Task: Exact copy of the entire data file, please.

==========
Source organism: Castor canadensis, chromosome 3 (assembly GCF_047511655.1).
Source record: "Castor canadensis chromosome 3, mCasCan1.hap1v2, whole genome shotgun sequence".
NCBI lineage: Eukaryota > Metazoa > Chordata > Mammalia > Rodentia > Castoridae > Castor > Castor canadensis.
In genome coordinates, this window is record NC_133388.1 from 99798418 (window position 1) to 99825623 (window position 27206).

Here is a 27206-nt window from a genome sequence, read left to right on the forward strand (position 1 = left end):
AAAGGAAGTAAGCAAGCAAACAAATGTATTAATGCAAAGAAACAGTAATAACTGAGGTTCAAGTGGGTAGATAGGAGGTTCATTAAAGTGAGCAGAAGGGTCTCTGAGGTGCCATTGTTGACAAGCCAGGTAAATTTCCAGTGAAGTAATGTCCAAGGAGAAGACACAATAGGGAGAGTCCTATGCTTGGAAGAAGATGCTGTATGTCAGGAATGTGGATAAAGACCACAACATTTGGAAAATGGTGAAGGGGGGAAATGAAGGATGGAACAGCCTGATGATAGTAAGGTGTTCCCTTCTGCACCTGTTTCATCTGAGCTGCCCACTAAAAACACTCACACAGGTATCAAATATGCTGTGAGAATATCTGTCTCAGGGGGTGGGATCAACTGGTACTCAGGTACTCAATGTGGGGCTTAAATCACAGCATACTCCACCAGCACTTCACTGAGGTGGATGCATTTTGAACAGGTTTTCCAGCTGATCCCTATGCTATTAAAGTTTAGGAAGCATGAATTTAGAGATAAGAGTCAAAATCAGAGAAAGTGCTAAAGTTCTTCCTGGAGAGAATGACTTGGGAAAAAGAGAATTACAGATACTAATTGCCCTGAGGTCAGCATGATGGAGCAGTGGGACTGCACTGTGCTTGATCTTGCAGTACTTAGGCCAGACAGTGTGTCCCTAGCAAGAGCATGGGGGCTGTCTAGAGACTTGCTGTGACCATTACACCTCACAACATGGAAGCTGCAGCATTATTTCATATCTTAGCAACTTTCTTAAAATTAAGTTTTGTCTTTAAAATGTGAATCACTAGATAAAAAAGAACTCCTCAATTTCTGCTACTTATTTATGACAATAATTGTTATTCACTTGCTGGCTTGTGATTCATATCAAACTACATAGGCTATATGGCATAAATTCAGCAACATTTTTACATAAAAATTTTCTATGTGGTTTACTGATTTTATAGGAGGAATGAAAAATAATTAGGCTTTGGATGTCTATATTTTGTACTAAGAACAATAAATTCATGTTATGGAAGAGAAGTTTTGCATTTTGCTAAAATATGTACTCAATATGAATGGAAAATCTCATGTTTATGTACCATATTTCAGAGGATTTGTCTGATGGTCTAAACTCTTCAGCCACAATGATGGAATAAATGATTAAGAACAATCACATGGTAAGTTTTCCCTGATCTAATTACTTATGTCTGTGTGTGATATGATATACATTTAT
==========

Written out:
Source organism: Castor canadensis, chromosome 3 (assembly GCF_047511655.1).
Source record: "Castor canadensis chromosome 3, mCasCan1.hap1v2, whole genome shotgun sequence".
NCBI lineage: Eukaryota > Metazoa > Chordata > Mammalia > Rodentia > Castoridae > Castor > Castor canadensis.
In genome coordinates, this window is record NC_133388.1 from 99798418 (window position 1) to 99825623 (window position 27206).

Here is a 27206-nt window from a genome sequence, read left to right on the forward strand (position 1 = left end):
AAAGGAAGTAAGCAAGCAAACAAATGTATTAATGCAAAGAAACAGTAATAACTGAGGTTCAAGTGGGTAGATAGGAGGTTCATTAAAGTGAGCAGAAGGGTCTCTGAGGTGCCATTGTTGACAAGCCAGGTAAATTTCCAGTGAAGTAATGTCCAAGGAGAAGACACAATAGGGAGAGTCCTATGCTTGGAAGAAGATGCTGTATGTCAGGAATGTGGATAAAGACCACAACATTTGGAAAATGGTGAAGGGGGGAAATGAAGGATGGAACAGCCTGATGATAGTAAGGTGTTCCCTTCTGCACCTGTTTCATCTGAGCTGCCCACTAAAAACACTCACACAGGTATCAAATATGCTGTGAGAATATCTGTCTCAGGGGGTGGGATCAACTGGTACTCAGGTACTCAATGTGGGGCTTAAATCACAGCATACTCCACCAGCACTTCACTGAGGTGGATGCATTTTGAACAGGTTTTCCAGCTGATCCCTATGCTATTAAAGTTTAGGAAGCATGAATTTAGAGATAAGAGTCAAAATCAGAGAAAGTGCTAAAGTTCTTCCTGGAGAGAATGACTTGGGAAAAAGAGAATTACAGATACTAATTGCCCTGAGGTCAGCATGATGGAGCAGTGGGACTGCACTGTGCTTGATCTTGCAGTACTTAGGCCAGACAGTGTGTCCCTAGCAAGAGCATGGGGGCTGTCTAGAGACTTGCTGTGACCATTACACCTCACAACATGGAAGCTGCAGCATTATTTCATATCTTAGCAACTTTCTTAAAATTAAGTTTTGTCTTTAAAATGTGAATCACTAGATAAAAAAGAACTCCTCAATTTCTGCTACTTATTTATGACAATAATTGTTATTCACTTGCTGGCTTGTGATTCATATCAAACTACATAGGCTATATGGCATAAATTCAGCAACATTTTTACATAAAAATTTTCTATGTGGTTTACTGATTTTATAGGAGGAATGAAAAATAATTAGGCTTTGGATGTCTATATTTTGTACTAAGAACAATAAATTCATGTTATGGAAGAGAAGTTTTGCATTTTGCTAAAATATGTACTCAATATGAATGGAAAATCTCATGTTTATGTACCATATTTCAGAGGATTTGTCTGATGGTCTAAACTCTTCAGCCACAATGATGGAATAAATGATTAAGAACAATCACATGGTAAGTTTTCCCTGATCTAATTACTTATGTCTGTGTGTGATATGATATACATTTAT